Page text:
Second of three articles
For more than seven years, the D.C. Board of Medicine knew that something was amiss with Jewel A. Quinn's medical practice.
In 1997, a board investigator, acting on a patient complaint, visited Quinn's office in Northeast Washington and found an "examination table so cluttered and hidden by items that it was not visible" and a "filthy" restroom with no hot water, according to D.C. records.
Among members of the D.C. Board of Medicine are Andrea D. Sullivan, left, Ronald Simmons, James A. Towns and Lawrence A. Manning.
(Preston Keres -- The Washington Post)
When Quinn moved his practice to the Holiday Cab Co. offices in Southeast, the same investigator reported that he found a stethoscope and blood pressure cuff atop a desk littered with empty juice and milk containers. Boxes overflowing with garbage sat nearby. Soiled and wrinkled tissue paper covered an exam table. There was no phone, and Quinn could not produce patient records upon request.
But until last year, the District's medical board did not stop him from practicing.
For troubled doctors, the District is a forgiving place. A physician in Maryland or Virginia is roughly twice as likely to be disciplined as a doctor in the District, according to medical board records and statistics from the Federation of State Medical Boards for 1999 through 2004.
Records obtained by The Washington Post for that period reveal a pattern of lax discipline by the D.C. medical board:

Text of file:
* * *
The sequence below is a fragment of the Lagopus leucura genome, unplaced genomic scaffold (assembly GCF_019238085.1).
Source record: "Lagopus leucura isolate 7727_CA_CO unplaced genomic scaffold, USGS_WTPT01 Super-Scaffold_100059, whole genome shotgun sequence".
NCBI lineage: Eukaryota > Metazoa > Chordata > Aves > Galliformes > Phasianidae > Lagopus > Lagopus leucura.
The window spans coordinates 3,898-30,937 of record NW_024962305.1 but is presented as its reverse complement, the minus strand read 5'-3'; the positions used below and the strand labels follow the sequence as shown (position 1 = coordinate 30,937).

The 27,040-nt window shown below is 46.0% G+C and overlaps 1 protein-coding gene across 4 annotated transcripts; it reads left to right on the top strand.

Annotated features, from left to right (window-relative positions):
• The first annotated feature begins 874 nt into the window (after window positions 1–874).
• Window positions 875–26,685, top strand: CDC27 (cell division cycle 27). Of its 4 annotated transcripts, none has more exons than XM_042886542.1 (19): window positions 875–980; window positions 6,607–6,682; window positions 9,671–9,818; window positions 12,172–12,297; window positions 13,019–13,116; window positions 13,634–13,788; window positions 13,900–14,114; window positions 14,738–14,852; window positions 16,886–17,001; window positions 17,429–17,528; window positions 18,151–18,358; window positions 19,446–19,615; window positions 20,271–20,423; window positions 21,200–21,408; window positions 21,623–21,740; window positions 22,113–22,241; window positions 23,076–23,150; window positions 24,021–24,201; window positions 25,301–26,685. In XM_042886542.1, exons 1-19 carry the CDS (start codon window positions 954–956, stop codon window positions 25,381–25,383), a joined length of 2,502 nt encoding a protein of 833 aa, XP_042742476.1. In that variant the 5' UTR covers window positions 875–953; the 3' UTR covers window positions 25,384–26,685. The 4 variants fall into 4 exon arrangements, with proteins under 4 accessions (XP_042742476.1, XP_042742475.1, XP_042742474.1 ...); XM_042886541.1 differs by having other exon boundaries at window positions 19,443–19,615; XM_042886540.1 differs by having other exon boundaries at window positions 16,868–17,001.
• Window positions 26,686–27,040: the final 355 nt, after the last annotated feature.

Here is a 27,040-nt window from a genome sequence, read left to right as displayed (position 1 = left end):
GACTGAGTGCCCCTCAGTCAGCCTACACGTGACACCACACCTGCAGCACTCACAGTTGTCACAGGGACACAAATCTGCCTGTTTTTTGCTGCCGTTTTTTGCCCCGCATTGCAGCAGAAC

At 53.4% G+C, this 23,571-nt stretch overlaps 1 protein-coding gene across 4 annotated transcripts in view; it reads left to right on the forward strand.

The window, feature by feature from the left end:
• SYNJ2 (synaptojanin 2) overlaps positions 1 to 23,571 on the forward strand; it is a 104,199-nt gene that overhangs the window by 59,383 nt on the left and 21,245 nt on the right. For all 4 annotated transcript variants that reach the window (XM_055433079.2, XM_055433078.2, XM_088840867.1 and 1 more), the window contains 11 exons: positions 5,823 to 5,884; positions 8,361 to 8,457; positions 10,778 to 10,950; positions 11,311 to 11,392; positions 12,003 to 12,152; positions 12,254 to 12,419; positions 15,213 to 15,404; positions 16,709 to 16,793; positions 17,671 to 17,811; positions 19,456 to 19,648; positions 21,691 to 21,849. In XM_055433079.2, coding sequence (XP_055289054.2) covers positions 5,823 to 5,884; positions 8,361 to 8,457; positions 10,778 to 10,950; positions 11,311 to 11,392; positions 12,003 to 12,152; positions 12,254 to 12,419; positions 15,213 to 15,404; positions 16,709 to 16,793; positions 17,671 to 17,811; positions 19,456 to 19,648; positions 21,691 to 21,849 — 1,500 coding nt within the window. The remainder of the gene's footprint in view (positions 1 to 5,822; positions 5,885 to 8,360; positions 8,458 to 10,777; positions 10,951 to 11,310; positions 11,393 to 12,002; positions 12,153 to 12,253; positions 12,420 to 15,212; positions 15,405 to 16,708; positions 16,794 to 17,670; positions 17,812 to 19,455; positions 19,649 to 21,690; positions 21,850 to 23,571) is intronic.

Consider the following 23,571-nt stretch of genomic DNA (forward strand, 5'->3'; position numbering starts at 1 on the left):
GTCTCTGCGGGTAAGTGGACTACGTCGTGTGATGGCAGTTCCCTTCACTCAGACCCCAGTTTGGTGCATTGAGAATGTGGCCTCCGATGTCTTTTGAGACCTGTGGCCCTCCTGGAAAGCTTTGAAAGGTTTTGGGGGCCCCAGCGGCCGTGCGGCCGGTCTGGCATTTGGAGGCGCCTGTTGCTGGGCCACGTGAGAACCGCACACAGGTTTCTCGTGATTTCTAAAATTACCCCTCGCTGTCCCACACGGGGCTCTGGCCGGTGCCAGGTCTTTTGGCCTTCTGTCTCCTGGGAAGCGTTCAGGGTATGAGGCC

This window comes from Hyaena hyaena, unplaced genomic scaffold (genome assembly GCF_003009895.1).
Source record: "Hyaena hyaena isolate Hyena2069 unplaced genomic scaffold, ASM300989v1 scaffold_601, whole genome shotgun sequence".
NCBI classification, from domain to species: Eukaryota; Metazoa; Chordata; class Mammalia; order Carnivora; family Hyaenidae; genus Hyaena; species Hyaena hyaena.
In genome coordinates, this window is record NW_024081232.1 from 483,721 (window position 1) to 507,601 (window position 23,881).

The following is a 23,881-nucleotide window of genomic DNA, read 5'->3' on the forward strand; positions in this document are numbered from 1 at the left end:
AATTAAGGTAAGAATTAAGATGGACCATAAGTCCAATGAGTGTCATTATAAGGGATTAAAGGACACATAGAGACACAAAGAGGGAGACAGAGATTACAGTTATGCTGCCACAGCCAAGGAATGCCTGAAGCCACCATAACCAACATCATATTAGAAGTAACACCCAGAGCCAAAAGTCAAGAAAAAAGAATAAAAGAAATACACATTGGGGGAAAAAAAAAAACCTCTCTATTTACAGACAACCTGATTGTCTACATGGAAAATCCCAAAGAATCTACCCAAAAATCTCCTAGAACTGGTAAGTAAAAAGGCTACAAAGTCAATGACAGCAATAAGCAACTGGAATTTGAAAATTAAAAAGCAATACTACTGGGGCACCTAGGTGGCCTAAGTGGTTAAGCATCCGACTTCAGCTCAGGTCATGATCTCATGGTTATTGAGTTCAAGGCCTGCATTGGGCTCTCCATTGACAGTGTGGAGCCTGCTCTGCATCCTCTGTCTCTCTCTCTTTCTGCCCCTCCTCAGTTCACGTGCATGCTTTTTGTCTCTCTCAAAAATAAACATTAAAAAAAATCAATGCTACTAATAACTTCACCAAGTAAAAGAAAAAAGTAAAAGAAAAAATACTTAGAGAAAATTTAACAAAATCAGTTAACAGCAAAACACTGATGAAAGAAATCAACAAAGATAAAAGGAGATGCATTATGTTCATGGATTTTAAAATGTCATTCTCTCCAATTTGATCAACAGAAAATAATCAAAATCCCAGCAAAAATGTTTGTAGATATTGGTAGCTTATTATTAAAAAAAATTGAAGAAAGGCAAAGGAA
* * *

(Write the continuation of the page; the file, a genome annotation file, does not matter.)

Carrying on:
Twenty-six physicians with substance-abuse problems known to the board have not been disciplined, despite the fact that six lost their licenses in other states. In one instance, the board gave a license to a doctor knowing that he had "several alcohol-related arrests."
Fourteen physicians with D.C. licenses went unpunished by the board although they were disciplined in Maryland and Virginia for criminal convictions, sexual misconduct or questionable medical care. Five have medical practices in the District, and seven have staff privileges at city hospitals.
The board received roughly 318 complaints against physicians between 1999 and 2004 for allegations ranging from negligent medical care to sexual assault, but only four of the physicians were disciplined.
The medical board voted to discipline more than a dozen doctors for various infractions but did not follow through on its decision.
William E. Matory, a physician and chairman of the D.C. Board of Medicine, described the board as a "well-working group" that is doing the best it can to protect patients.
"The citizens can be secure that their interests are maintained," said Matory, who is in his second term on the board and is emeritus professor of surgery at Howard University.
He said that the District disciplines so few doctors because their transgressions are often caught by hospitals or medical schools in the area long before they get to the board.